BROWN COUNTY, Wis. (WBAY) -- Mosquitoes and ticks are the insects we usually worry about in the summer months, but experts say don't forget about lice.
Lice Clinics of America report a sharp increase over last year in people seeking treatment at Wisconsin clinics.
“Summers are really busy, school gets out, summer camps; kids are in really close contact. Then the start of the school year again, when kids go back to school, it gets really busy again,” said Andrea Florshein, who owns a Lice Clinics of America branch in De Pere.
Lice cannot jump or fly, so close head-to-head contact is the main way they spread.
If you feel you've been exposed to lice the best thing to do is get your head checked by a professional.
“Once a bug transfers over to a new host, that female louse would have to be an adult and she lays up to 100-150 eggs in her life span. So, those eggs are going to take about 7-10 days to hatch and another 7-10 days to grow up,” said Monica Veley of Nitorious B.U.G. in Green Bay.
She opened her business about three years ago after seeing all sides of head lice; from being a hair stylist, a parent, and now a lice technician.
Veley uses a comb she says every parent and teacher should have.
“I comb out all of the bugs and then I go through and make sure all the eggs are removed. Generally, that's where people reinvest because maybe they didn't get all of the eggs out,” said Veley.
Veley says less than five percent of her clients come back with lice after they’ve been treated.
At the Lice Clinics of America, technicians blast the bug with hot air.
“The only thing that lice is not resistant to are the extremes in temperature. So, heated air like ours or freezing,” said Florshein. “We have a clinic that uses an FDA cleared medical device and it uses warm air, it dehydrates everything on the head so it kills the live bugs and it dehydrates the eggs.”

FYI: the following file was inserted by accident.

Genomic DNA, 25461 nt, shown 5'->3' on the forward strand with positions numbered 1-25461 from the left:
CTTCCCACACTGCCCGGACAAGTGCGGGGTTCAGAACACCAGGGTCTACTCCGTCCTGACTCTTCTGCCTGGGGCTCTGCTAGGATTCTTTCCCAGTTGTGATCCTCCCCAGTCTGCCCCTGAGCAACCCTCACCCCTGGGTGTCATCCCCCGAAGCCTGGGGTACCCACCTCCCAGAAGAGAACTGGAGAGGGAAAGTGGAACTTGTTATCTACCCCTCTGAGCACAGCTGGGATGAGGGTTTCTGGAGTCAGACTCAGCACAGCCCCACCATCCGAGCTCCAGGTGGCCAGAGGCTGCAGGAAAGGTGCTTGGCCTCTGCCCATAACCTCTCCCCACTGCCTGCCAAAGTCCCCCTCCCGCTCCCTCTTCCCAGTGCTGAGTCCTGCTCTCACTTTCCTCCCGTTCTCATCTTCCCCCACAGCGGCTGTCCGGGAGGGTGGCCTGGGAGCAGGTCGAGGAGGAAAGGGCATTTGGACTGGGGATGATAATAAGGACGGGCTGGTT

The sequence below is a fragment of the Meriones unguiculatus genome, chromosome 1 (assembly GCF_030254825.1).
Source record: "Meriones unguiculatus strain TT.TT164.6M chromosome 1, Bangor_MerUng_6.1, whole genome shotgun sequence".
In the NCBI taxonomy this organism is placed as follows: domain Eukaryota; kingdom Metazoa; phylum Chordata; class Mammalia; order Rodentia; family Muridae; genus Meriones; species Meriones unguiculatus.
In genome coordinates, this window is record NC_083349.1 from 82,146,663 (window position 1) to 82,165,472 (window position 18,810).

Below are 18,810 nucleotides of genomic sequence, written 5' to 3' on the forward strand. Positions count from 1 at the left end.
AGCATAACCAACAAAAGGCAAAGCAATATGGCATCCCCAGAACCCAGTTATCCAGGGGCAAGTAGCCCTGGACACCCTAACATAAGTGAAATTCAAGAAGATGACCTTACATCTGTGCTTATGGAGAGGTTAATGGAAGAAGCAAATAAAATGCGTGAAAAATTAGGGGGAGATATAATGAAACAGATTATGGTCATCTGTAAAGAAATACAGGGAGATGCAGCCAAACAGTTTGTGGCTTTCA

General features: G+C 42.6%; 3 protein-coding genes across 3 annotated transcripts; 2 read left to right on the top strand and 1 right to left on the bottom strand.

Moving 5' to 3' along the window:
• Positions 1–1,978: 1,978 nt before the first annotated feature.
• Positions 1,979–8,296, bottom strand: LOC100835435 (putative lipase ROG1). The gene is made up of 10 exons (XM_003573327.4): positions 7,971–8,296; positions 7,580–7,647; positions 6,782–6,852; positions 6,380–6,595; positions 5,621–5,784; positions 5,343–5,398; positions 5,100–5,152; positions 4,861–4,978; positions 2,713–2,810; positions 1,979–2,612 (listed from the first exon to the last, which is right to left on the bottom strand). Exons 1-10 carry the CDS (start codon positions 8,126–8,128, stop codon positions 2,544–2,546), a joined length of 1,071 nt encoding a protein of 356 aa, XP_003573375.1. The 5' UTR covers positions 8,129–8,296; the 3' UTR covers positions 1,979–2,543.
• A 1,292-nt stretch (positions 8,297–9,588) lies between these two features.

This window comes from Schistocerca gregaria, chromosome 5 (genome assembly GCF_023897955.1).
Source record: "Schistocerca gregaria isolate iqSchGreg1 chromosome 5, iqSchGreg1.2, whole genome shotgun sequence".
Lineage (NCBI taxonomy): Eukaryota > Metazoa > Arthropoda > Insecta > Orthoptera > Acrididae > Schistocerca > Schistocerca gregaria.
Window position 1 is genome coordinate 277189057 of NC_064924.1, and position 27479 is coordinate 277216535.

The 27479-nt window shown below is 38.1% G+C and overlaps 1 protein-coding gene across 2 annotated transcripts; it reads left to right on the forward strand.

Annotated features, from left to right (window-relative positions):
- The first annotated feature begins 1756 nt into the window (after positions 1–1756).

Lice also don’t like peppermint scent and the clinic also uses an oil based product to kill live bugs.
Lice technicians also urge people to stay away from over the counter and prescription treatments because the insect has become resist.
Other preventative measures include keeping your child’s hair back or in a pony-tail and limit head-to-head contact.
Brushing your child’s hair with a fine comb can also help you catch an infestation early.
Lice Clinics of America report a 54 percent increase in lice activity in Wisconsin over the last year.
This statistic is based on data gathered across the company’s network of clinics.
Spokespeople say the company has treated about 22 percent more lice cases in Wisconsin compared to other states, specifically during the spring.
Other regions the company has seen an increase of treatment include: Milwaukee, the Carolinas, Los Angeles, Iowa, Tulsa, Maryland, Houston and New Jersey.
They says the increase in the data can be attributed to more awareness about the lice clinics, lice becoming resistant to over the counter products, technology (people gathering around screens/putting heads together to take selfies) and a lack of understanding about how lice spreads.
A lice infestation can happen at any time of the year, but parents may see it more when their child is in school.
The American Academy of Pediatrics and National Association of School Nurses discourage against school policies that would exclude a student from school because of head lice.
The Green Bay Area Public School District’s policy on lice can be found here.